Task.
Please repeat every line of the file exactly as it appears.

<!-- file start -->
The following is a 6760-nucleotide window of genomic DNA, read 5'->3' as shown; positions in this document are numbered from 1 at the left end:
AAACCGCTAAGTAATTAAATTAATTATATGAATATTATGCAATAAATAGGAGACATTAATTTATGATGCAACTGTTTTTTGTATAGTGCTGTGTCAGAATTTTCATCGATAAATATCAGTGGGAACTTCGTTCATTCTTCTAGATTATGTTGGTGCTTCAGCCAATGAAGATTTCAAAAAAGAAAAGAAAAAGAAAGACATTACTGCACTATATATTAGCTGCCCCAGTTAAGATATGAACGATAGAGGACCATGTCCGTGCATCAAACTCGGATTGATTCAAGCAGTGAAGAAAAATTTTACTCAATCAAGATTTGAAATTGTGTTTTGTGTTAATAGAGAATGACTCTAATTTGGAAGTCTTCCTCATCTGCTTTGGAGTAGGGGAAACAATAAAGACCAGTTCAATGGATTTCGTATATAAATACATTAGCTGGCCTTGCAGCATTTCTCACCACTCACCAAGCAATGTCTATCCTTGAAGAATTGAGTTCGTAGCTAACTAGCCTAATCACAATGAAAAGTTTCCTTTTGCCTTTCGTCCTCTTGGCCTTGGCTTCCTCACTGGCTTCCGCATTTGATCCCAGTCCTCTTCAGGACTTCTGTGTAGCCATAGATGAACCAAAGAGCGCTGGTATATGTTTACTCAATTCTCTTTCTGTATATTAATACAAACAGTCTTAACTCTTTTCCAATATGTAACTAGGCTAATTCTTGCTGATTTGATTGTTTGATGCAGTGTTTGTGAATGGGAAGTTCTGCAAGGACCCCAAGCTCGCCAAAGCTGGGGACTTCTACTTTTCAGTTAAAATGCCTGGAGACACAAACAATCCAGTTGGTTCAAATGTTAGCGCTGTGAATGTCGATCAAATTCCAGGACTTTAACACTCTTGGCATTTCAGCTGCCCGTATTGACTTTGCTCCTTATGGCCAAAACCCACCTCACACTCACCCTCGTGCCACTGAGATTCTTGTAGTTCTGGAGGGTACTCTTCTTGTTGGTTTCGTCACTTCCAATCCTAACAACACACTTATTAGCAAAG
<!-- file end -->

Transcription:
The following is a 6760-nucleotide window of genomic DNA, read 5'->3' as shown; positions in this document are numbered from 1 at the left end:
AAACCGCTAAGTAATTAAATTAATTATATGAATATTATGCAATAAATAGGAGACATTAATTTATGATGCAACTGTTTTTTGTATAGTGCTGTGTCAGAATTTTCATCGATAAATATCAGTGGGAACTTCGTTCATTCTTCTAGATTATGTTGGTGCTTCAGCCAATGAAGATTTCAAAAAAGAAAAGAAAAAGAAAGACATTACTGCACTATATATTAGCTGCCCCAGTTAAGATATGAACGATAGAGGACCATGTCCGTGCATCAAACTCGGATTGATTCAAGCAGTGAAGAAAAATTTTACTCAATCAAGATTTGAAATTGTGTTTTGTGTTAATAGAGAATGACTCTAATTTGGAAGTCTTCCTCATCTGCTTTGGAGTAGGGGAAACAATAAAGACCAGTTCAATGGATTTCGTATATAAATACATTAGCTGGCCTTGCAGCATTTCTCACCACTCACCAAGCAATGTCTATCCTTGAAGAATTGAGTTCGTAGCTAACTAGCCTAATCACAATGAAAAGTTTCCTTTTGCCTTTCGTCCTCTTGGCCTTGGCTTCCTCACTGGCTTCCGCATTTGATCCCAGTCCTCTTCAGGACTTCTGTGTAGCCATAGATGAACCAAAGAGCGCTGGTATATGTTTACTCAATTCTCTTTCTGTATATTAATACAAACAGTCTTAACTCTTTTCCAATATGTAACTAGGCTAATTCTTGCTGATTTGATTGTTTGATGCAGTGTTTGTGAATGGGAAGTTCTGCAAGGACCCCAAGCTCGCCAAAGCTGGGGACTTCTACTTTTCAGTTAAAATGCCTGGAGACACAAACAATCCAGTTGGTTCAAATGTTAGCGCTGTGAATGTCGATCAAATTCCAGGACTTTAACACTCTTGGCATTTCAGCTGCCCGTATTGACTTTGCTCCTTATGGCCAAAACCCACCTCACACTCACCCTCGTGCCACTGAGATTCTTGTAGTTCTGGAGGGTACTCTTCTTGTTGGTTTCGTCACTTCCAATCCTAACAACACACTTATTAGCAAAG